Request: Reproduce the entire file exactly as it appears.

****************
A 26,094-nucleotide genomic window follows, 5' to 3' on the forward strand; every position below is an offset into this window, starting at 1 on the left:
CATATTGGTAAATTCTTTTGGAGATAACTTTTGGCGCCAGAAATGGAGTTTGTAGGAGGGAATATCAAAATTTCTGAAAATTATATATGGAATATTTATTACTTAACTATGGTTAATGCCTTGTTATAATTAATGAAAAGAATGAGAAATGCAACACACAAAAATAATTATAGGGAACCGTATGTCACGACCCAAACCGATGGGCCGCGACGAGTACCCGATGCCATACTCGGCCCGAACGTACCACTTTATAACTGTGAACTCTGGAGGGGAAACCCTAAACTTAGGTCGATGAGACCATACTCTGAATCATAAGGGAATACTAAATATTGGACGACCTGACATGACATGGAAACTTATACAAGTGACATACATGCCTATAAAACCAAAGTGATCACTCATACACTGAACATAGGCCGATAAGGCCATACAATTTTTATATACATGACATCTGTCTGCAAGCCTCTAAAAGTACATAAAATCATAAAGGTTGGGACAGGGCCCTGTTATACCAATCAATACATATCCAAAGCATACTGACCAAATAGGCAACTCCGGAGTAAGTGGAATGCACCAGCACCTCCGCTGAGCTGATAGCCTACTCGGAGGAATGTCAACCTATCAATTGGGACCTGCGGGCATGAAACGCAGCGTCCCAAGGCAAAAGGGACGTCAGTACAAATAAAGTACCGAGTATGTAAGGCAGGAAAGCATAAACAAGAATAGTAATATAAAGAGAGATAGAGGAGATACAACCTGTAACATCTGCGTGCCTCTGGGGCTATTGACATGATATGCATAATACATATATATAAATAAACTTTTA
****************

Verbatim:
A 26,094-nucleotide genomic window follows, 5' to 3' on the forward strand; every position below is an offset into this window, starting at 1 on the left:
CATATTGGTAAATTCTTTTGGAGATAACTTTTGGCGCCAGAAATGGAGTTTGTAGGAGGGAATATCAAAATTTCTGAAAATTATATATGGAATATTTATTACTTAACTATGGTTAATGCCTTGTTATAATTAATGAAAAGAATGAGAAATGCAACACACAAAAATAATTATAGGGAACCGTATGTCACGACCCAAACCGATGGGCCGCGACGAGTACCCGATGCCATACTCGGCCCGAACGTACCACTTTATAACTGTGAACTCTGGAGGGGAAACCCTAAACTTAGGTCGATGAGACCATACTCTGAATCATAAGGGAATACTAAATATTGGACGACCTGACATGACATGGAAACTTATACAAGTGACATACATGCCTATAAAACCAAAGTGATCACTCATACACTGAACATAGGCCGATAAGGCCATACAATTTTTATATACATGACATCTGTCTGCAAGCCTCTAAAAGTACATAAAATCATAAAGGTTGGGACAGGGCCCTGTTATACCAATCAATACATATCCAAAGCATACTGACCAAATAGGCAACTCCGGAGTAAGTGGAATGCACCAGCACCTCCGCTGAGCTGATAGCCTACTCGGAGGAATGTCAACCTATCAATTGGGACCTGCGGGCATGAAACGCAGCGTCCCAAGGCAAAAGGGACGTCAGTACAAATAAAGTACCGAGTATGTAAGGCAGGAAAGCATAAACAAGAATAGTAATATAAAGAGAGATAGAGGAGATACAACCTGTAACATCTGCGTGCCTCTGGGGCTATTGACATGATATGCATAATACATATATATAAATAAACTTTTA